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intentions, they proceeded themselves to improve and repair it both within and without. By their hearty exertions, the roofess, dilapidated building was, in an incredibly short space of time, converted into a suitable place of worship; but not until seats had been erected, and every arrangement completed, was Herbert made aware of their project, and invited to inspect the scarcely-to-be-recognised barn.

A tear glistened in his dark eye, as for the first time he stood within its walls, and preached to a large and attentive audience, taking for his text those memorable words which were uttered by the wise king, “But will God, in very deed, dwell with men on the earth? Behold, heaven, and the heaven of heavens cannot contain Thee, how much less this house which I have built !”

And while the young evangelist was almost tremblingly sowing the seed of eternal life, realizing with startling vividness a sense of his own personal responsibility, and being humbly conscious of his weakness and impotence, God was, by His Spirit, bringing home the Word to many a burdened one, whose life would, in after days, prove that it had not been spoken in vain.

Slowly and silently the humble worshippers dispersed at the conclusion of the service, a few only lingering for the purpose of exchanging a word or two with Herbert, from whom they were always sure of receiving a kindly greeting; and when they had spoken to him, they also proceeded to their own cottages, there to reflect upon what they had heard.

On his return home that same evening, Herbert found Mrs. Seymour-contrary to her usual habits-alone in the drawing-room. From her he learnt that his father wished them to accompany him to London—where they generally spent a few months every year—the next week. Herbert had been for some time expecting this announcement, and yet, when it came, it filled him with disappointment and regret; but, knowing that his father's wishes were imperative, he began at once to consider how he could arrange matters so as to have his place supplied, and his people watched over and cared for, during his absence.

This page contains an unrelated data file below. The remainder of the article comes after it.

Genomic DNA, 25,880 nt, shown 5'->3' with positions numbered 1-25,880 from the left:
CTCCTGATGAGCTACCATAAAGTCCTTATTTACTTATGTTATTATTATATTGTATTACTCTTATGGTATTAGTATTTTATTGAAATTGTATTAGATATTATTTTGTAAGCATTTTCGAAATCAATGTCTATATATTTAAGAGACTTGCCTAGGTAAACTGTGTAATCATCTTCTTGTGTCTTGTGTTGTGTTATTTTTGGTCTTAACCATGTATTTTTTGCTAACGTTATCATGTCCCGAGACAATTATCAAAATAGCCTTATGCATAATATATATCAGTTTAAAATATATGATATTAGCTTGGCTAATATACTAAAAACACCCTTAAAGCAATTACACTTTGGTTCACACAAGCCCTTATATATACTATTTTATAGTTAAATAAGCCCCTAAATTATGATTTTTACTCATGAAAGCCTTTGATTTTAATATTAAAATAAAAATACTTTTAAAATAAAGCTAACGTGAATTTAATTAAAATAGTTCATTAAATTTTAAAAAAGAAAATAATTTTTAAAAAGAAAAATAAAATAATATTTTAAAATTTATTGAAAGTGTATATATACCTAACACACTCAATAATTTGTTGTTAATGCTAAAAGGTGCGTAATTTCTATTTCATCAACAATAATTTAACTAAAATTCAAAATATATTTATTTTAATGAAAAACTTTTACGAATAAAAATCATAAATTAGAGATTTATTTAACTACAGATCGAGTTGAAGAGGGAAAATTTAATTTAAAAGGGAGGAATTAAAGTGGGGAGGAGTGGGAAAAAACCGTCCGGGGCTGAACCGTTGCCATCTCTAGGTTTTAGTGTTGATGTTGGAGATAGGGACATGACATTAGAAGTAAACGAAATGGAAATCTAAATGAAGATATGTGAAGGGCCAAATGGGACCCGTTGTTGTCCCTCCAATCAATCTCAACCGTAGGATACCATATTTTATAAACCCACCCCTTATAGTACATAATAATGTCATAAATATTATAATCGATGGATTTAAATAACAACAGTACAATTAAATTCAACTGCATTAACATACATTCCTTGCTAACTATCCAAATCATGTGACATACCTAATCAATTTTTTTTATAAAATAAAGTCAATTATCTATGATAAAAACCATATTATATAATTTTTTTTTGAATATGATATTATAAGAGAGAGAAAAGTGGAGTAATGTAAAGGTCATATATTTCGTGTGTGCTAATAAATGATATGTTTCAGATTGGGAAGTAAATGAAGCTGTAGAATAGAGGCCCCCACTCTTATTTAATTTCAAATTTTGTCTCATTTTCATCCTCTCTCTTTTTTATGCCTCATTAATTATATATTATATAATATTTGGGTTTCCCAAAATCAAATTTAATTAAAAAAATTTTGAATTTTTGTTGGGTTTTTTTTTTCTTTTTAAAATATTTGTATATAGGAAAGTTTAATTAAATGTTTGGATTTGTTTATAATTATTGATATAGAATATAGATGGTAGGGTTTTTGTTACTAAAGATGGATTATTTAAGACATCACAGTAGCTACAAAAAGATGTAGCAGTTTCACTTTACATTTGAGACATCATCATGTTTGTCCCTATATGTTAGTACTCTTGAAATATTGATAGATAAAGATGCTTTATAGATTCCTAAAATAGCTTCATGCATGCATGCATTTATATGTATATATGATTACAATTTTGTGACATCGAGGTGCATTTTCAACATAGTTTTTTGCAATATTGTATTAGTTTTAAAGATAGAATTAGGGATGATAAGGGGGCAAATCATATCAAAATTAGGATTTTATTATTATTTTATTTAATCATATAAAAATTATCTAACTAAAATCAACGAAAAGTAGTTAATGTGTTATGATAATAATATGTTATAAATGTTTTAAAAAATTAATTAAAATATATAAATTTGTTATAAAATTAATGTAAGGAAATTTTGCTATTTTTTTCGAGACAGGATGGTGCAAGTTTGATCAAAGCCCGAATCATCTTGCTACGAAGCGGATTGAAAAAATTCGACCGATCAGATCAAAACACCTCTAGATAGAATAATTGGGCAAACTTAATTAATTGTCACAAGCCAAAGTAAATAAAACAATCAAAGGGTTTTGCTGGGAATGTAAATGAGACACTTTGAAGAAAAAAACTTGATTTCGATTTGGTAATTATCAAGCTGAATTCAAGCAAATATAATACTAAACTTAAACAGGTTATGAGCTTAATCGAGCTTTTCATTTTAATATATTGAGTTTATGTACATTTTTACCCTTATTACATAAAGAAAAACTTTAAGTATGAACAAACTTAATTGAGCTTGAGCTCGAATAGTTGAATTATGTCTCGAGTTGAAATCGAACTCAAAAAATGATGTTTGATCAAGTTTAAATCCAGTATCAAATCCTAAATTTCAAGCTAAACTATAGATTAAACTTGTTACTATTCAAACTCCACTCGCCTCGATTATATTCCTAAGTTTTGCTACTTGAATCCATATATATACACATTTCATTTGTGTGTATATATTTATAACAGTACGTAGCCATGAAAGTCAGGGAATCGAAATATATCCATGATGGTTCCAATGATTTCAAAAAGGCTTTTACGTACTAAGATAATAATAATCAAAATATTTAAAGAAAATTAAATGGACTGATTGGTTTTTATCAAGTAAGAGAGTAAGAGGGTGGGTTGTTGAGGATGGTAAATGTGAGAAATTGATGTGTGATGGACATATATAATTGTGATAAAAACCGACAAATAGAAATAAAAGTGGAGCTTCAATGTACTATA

The anticipated journey did not, however, take place at the time specified, owing to an accident which befel Mrs. Seymour—this accident consisted of a severe sprain, which, although of no very serious nature, kept her for many weeks confined to her own apartment, and obliged her to occupy the position of an invalid-a condition which she submitted to with extreme reluctance-instead of partaking of the gaities of a London season.

After awhile Mr. Seymour, who was anxious to be present at the opening of Parliament, consented to proceed alone to their town residence, leaving Herbert and Mrs. Seymour to follow him whenever the latter should feel able to undertake the journey. But, as her medical adviser considered that any fatigue or excitement would be very undesirable, he persuaded her (with some difficulty) to give up the idea of leaving home until her strength was quite recovered.

And so it came to pass that the gloom of winter was exchanged for the beauty and brightness of spring, and spring, in its turn, insensibly glided into summer, before the inhabitants of Mertonsville and its neighbourhood were called upon to part with Herbert, whose earnest labours among them rather increased than diminished, notwithstanding the many demands which Mr. Seymour naturally made upon his time.


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“True happiness hath no localities,

No tones provincial, no peculiar gait:
Where duty goes, she goes; where justice goes, she goes ;

And goes with meekness, charity, and love."
Towards the end of the summer the Seymours went to spend a few
weeks at the fashionable watering-place of B- While there,
they were the guests of Mr. Seymour's brother-in-law, General
Clare, whose wife had died many years before, leaving him one
child—a daughter, on whom he lavished the tenderest and most
devoted affection, and who was in his eyes all that the most fas-
tidious father could desire—the very personification of goodness and

When at length this daughter married, and left the parental roof, General Clare felt as if he had suddenly been bereft of everything which made life dear to him ; but he was destined to experience a far keener pang of anguish than any that could be occasioned by a merely temporary separation; for, after two years of wedded happiness, Mrs. Grafton was seized with a malignant fever which in a few days terminated fatally. Six months later her husband was killed by a fall from his horse ; and then, rousing himself from the state of stupefaction into which intense grief had plunged him, General Clare began to take an interest in his orphaned grandson, who-as yet too young to realize the double loss he had so recently sustained —was brought to the General's house, and treated from henceforth as his acknowledged heir. Unfortunately, the training he received was not calculated to prove beneficial to a child of Reginald Grafton's peculiar disposition.